When her cellphone rang on Sunday afternoon, she was in Home Depot, with her two girls, ages 9 and 12.
“This is Carnival Cruise Lines,” the stranger’s voice said. “There’s been a fire and you’re the emergency contact.”
Erica Perkin’s heart froze. Her husband, Joe Perkin of Overland Park, was cruising on the Triumph with some buddies. The voice quickly told her there were no injuries, but the ship had lost power.
A few hours later, her husband called too. The ship was dead in the water, he said. But don’t worry.
She tried not to.
He has traveled on church missions to Africa and India, living in uncomfortable conditions before. He would be fine, as long as the ship kept floating.
Still, she didn’t tell their daughters just yet. She watched the news. Shuddered when the ship listed. Cringed over the stories of squishy and smelly bathroom issues, a lack of food and all those interviews with moms whose kids were on the ship crying because they were scared.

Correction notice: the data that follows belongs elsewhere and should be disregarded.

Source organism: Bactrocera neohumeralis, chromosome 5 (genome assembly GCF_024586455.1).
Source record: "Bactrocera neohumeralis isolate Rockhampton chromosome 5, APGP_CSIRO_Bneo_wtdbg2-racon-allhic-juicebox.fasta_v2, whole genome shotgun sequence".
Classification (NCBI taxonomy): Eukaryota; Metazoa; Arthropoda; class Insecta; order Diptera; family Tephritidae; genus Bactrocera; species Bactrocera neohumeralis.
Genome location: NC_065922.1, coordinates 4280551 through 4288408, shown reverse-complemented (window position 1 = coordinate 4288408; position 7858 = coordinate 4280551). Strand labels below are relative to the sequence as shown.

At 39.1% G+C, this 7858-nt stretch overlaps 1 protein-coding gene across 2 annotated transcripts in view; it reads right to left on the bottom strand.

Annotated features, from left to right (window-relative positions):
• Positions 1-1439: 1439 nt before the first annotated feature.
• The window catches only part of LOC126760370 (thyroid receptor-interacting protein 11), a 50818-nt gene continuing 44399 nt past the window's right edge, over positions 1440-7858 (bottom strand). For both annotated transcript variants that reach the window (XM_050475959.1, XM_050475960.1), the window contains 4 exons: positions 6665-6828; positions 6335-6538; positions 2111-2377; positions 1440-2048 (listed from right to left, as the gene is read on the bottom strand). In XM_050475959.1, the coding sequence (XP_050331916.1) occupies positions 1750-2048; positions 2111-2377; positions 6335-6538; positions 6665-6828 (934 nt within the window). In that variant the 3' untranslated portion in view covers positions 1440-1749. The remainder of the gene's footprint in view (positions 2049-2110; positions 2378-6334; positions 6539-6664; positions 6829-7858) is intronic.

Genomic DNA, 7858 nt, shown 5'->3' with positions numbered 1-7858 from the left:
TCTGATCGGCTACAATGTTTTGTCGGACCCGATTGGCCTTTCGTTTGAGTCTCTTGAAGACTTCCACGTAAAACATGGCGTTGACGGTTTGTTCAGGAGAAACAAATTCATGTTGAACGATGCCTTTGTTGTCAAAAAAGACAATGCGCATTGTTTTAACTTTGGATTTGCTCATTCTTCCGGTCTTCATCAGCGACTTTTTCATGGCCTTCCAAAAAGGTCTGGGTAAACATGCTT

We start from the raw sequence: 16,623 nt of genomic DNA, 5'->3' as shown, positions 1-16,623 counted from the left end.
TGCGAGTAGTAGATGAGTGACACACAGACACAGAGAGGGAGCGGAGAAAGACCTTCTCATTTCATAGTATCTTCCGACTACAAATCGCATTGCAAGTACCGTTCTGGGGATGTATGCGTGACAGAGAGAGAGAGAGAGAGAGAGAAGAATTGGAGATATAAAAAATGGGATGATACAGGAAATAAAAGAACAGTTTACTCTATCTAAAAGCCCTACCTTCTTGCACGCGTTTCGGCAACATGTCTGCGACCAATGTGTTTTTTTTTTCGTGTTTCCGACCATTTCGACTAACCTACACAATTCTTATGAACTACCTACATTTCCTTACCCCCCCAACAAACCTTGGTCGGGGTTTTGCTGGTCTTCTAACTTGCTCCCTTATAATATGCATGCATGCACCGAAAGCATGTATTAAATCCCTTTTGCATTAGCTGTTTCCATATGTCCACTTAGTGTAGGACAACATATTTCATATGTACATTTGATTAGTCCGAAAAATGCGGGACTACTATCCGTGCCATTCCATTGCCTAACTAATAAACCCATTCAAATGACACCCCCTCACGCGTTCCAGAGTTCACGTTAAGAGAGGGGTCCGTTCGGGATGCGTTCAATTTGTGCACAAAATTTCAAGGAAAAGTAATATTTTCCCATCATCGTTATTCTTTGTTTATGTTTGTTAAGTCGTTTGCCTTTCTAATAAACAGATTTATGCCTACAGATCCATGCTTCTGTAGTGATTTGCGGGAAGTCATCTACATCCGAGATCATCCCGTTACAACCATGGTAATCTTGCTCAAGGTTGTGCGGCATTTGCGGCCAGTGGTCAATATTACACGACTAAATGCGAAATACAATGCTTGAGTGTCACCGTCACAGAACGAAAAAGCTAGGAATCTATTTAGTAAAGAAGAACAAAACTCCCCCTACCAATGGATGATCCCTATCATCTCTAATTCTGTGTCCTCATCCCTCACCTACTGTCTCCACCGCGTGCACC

Perkin waited to tell the girls until Daddy called. And he did Thursday, around 4 p.m. He also sent a text message, telling them about meeting a woman with a granddaughter around 12 years old. His family liked that.
“My husband went on a cruise for a good time. Instead, he had a very meaningful trip. Something about when you share your last Dorito with a stranger, you really bond.”
Perkin said her husband also raved about the crew, awed by their kindnesses.
“They were the ones constantly trying to clean the stench,” she said.
She knows her husband will have other stories to tell. He squeezed in one more Thursday night: an avid Chiefs fan, he decided to drape one of his Chiefs jerseys over the Triumph’s guardrails.
“He hoped it might help the Chiefs a little with some publicity.”
Perkin is flying home today. He’ll be met with hugs and kisses, not to mention the finest luxuries of running water for a hot shower, and a clean toilet that really flushes.
Things he won’t take for granted again.